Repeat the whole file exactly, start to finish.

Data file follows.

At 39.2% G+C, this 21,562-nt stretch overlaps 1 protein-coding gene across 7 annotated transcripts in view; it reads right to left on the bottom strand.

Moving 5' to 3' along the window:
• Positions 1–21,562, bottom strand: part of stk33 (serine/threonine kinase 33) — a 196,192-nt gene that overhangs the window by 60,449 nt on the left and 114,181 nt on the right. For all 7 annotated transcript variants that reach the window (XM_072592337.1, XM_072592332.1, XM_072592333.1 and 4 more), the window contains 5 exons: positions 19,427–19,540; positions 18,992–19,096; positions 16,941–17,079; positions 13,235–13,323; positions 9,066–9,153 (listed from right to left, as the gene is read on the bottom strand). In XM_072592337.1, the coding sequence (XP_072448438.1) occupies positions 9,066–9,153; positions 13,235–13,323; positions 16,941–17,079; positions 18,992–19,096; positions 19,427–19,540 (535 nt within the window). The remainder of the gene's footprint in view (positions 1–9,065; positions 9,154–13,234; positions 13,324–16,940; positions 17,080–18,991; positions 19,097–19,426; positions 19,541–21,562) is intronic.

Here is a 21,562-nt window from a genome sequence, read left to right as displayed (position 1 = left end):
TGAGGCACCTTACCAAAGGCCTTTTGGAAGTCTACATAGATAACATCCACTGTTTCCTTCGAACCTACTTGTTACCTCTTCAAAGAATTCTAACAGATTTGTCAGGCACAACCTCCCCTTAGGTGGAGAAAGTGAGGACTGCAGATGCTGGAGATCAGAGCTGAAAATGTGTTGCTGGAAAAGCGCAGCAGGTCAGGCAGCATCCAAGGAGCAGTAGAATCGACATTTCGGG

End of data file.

At 39.2% G+C, this 21,562-nt stretch overlaps 1 protein-coding gene across 7 annotated transcripts in view; it reads right to left on the bottom strand.

Moving 5' to 3' along the window:
• Positions 1–21,562, bottom strand: part of stk33 (serine/threonine kinase 33) — a 196,192-nt gene that overhangs the window by 60,449 nt on the left and 114,181 nt on the right. For all 7 annotated transcript variants that reach the window (XM_072592337.1, XM_072592332.1, XM_072592333.1 and 4 more), the window contains 5 exons: positions 19,427–19,540; positions 18,992–19,096; positions 16,941–17,079; positions 13,235–13,323; positions 9,066–9,153 (listed from right to left, as the gene is read on the bottom strand). In XM_072592337.1, the coding sequence (XP_072448438.1) occupies positions 9,066–9,153; positions 13,235–13,323; positions 16,941–17,079; positions 18,992–19,096; positions 19,427–19,540 (535 nt within the window). The remainder of the gene's footprint in view (positions 1–9,065; positions 9,154–13,234; positions 13,324–16,940; positions 17,080–18,991; positions 19,097–19,426; positions 19,541–21,562) is intronic.

Here is a 21,562-nt window from a genome sequence, read left to right as displayed (position 1 = left end):
TGAGGCACCTTACCAAAGGCCTTTTGGAAGTCTACATAGATAACATCCACTGTTTCCTTCGAACCTACTTGTTACCTCTTCAAAGAATTCTAACAGATTTGTCAGGCACAACCTCCCCTTAGGTGGAGAAAGTGAGGACTGCAGATGCTGGAGATCAGAGCTGAAAATGTGTTGCTGGAAAAGCGCAGCAGGTCAGGCAGCATCCAAGGAGCAGTAGAATCGACATTTCGGG